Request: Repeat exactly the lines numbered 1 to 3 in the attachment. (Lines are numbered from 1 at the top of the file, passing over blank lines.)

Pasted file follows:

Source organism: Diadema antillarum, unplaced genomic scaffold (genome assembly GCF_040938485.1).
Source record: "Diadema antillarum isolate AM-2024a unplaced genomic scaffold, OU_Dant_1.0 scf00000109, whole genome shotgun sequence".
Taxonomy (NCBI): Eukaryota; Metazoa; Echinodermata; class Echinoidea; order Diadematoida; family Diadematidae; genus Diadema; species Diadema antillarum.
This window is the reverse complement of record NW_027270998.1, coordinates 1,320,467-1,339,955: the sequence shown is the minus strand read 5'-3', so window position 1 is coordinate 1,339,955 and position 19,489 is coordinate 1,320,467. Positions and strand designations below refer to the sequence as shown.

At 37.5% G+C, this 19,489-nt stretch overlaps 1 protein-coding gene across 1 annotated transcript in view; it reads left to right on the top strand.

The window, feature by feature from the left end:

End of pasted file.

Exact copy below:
Source organism: Diadema antillarum, unplaced genomic scaffold (genome assembly GCF_040938485.1).
Source record: "Diadema antillarum isolate AM-2024a unplaced genomic scaffold, OU_Dant_1.0 scf00000109, whole genome shotgun sequence".
Taxonomy (NCBI): Eukaryota; Metazoa; Echinodermata; class Echinoidea; order Diadematoida; family Diadematidae; genus Diadema; species Diadema antillarum.